Further, standard policies don’t cover damages to your building as a result of your failure to perform regular maintenance on your property. Insect, bird, or rodent damage, rust, mold, and any kind of wear and tear on your property is typically not covered. Neither are hidden defects, mechanical breakdowns, or food spoilage in the event of a power outage. Though there is no current concern for this, damage caused by war or nuclear exposure is also not covered.

Some things have minimal coverage built into your standard policy, for which you can purchase additional coverage as an addendum. Valuable property, including firearms, jewelry, silverware, etc., is usually covered by a standard $1,000. Insurance for replacement value of lost or damaged property is usually determined on an itemized basis that takes depreciation into account. You can expand this coverage by paying to remove depreciation from consideration.  Liability coverage can be increased if desired as well.

These should serve as general guidelines for your homeowners insurance, but be sure to consider the details on your specific policy.  It’s important to consider exactly what you have covered in order to determine what additional types of insurance you may want to purchase.

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Saturday, December 7, 2013

FHA, VA affordable down payment

If you are falling short of your goal of home ownership because you don't have enough for a down payment, you may have overlooked some viable resources. Down payment assistance can be obtained through the FHA or the VA.

For instance, loans offered through the Federal Housing Administration or FHA are available to real estate purchasers with low to middle incomes. This type of financing is not prohibitive as it doesn't place restrictions on your income and features a lower down payment. Even people with less-than-glowing credit scores can be considered for FHA financing.

In addition, if you are a Veteran, you'll no doubt want to consider applying for a zero-down loan. Plus, you are at a distinct advantage as you don't have to buy private mortgage insurance in order to be approved for financing. 

Obtain more information about the above programs by contacting us at your convenience. You can also visit our company website for further details.

We look forward to hearing from you and working with you to realize your housing goals and dreams. 

The Lender you know and trust,

Darin Marquardt
Mortgage Consultant

Big Valley Mortgage
Senior Loan Officer

Phone: 916-716-5115
DRE License #01201281 | NMLS # 247350

Sacramento Notary

Servicio de Apostilla de California | Sacramento Estate Planning | Necesita Apostilla de emergencia?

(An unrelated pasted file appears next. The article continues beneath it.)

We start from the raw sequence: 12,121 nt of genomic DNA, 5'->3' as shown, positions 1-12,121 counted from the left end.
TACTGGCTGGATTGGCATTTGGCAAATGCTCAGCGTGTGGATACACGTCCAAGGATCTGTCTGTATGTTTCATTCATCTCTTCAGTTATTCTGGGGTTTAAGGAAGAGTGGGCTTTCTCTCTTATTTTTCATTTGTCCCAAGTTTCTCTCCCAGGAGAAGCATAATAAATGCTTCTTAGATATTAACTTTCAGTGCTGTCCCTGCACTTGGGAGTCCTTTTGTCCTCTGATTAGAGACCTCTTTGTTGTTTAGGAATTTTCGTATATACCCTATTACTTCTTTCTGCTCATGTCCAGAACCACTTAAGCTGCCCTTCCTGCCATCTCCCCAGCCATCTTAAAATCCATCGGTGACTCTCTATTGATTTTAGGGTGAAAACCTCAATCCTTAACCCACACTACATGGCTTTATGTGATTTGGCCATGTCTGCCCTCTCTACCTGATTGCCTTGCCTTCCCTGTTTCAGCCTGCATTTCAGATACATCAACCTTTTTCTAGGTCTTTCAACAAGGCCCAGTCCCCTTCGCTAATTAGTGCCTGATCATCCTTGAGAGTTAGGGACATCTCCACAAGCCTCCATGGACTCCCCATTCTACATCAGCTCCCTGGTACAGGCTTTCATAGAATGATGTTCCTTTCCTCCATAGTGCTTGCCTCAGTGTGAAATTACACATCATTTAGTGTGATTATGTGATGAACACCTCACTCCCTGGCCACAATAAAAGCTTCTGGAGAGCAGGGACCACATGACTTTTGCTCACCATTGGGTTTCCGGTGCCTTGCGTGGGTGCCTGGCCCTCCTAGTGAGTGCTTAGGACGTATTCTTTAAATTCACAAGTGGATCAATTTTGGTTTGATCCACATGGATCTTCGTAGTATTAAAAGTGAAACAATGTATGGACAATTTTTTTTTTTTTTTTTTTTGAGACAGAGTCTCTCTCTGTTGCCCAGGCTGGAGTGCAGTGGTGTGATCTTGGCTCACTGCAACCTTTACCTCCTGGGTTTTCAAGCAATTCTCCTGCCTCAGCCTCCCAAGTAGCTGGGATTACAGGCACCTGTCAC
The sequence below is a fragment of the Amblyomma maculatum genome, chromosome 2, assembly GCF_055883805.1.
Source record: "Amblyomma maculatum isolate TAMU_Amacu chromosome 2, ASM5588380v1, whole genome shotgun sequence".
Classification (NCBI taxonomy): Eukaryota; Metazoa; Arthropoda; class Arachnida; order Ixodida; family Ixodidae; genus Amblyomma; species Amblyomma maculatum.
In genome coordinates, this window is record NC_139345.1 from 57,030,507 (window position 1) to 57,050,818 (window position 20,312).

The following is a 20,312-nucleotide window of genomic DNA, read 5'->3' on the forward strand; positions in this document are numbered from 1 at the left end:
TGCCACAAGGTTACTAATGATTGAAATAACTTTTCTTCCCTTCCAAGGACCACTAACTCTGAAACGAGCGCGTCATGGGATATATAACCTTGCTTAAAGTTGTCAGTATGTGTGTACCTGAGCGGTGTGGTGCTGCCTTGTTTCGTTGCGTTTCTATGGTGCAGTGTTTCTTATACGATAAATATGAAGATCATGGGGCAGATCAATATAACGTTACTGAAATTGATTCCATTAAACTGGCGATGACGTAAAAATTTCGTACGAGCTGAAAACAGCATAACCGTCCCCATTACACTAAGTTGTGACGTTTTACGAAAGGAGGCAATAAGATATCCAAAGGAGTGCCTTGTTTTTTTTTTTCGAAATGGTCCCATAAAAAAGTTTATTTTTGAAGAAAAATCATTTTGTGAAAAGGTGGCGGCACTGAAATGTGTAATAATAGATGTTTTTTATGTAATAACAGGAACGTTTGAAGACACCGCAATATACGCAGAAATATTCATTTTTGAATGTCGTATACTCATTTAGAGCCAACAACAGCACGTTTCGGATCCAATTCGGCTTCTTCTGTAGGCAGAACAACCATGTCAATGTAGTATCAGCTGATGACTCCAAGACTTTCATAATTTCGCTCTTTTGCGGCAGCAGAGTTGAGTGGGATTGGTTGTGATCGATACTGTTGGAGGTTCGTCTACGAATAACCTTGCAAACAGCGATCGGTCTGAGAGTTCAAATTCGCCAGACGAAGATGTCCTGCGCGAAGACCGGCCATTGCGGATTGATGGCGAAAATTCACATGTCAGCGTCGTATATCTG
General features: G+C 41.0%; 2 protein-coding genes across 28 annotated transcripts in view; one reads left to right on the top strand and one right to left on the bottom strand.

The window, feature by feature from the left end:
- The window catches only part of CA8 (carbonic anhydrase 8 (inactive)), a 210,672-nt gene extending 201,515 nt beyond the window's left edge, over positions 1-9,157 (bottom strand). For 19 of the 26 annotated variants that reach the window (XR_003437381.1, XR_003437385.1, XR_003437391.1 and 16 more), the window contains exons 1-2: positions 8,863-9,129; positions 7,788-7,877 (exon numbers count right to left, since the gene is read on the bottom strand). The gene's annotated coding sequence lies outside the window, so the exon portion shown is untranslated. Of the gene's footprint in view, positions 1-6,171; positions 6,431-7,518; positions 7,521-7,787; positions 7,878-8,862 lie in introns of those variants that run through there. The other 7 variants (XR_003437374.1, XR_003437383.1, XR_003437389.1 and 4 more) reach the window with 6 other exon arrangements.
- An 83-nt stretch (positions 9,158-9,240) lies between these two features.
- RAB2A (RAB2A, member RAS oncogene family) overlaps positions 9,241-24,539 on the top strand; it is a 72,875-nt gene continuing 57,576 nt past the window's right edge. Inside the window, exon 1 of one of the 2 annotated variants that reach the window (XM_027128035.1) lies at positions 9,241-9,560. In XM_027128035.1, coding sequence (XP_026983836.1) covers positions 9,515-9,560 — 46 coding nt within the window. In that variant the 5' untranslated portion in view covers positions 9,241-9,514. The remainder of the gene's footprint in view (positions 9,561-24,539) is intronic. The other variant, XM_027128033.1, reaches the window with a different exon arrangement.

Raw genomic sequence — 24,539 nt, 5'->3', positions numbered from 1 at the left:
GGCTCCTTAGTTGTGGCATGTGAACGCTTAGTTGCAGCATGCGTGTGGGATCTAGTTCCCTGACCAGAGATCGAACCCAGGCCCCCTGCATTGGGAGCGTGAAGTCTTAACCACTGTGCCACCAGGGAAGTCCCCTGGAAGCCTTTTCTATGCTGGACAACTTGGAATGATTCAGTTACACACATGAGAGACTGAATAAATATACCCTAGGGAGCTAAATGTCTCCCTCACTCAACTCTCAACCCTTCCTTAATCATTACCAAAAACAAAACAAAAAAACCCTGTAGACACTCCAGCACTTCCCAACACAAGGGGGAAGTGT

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Monday, November 18, 2013

Folsom, Loan Officer

James Anderson

"I’ve been in the mortgage industry for over 18 years.  Having held nearly every position in the loan process from start to finish, including executive positions, I’ve found that there is nothing more rewarding than working directly with clients to help them achieve their home financing goals.  Clear and consistent communication throughout the process as well as being available to my clients (yes, even weekends!!) has been the foundation for my success.  Navigating through the many loan choices available and the every changing guidelines can quickly become overwhelming for most.  My goal on every transaction is to educate my clients on the best options available given their scenario, navigate them through the process, establishing expectations and then surpassing those expectations in the end.  I also pride myself on being able to “run” as fast as the client wants/needs to on a transaction.  Whether it’s a standard 30 day escrow or a faster close of  escrow is needed, we outline a plan to get it done!  I look forward to being your long term mortgage professional!"
NMLS #983772


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Wednesday, November 13, 2013

Title Escrow news

Ticor Title Company
Ticor Title showed a strong third quarter with everyone knowing that the transition from a refinance driven market to a purchase driven market was a reality. They achieved nearly the same margin of 2012 despite 15% decline in closed orders.

Escrow Closings
How to avoid costly delays.
Having an awareness of bank requirements in advance of your signing appointment can make the difference:
- Find out with your bank about wire limitations or account restrictions. If your bank has a daily limit you may not provide the necessary funds to close.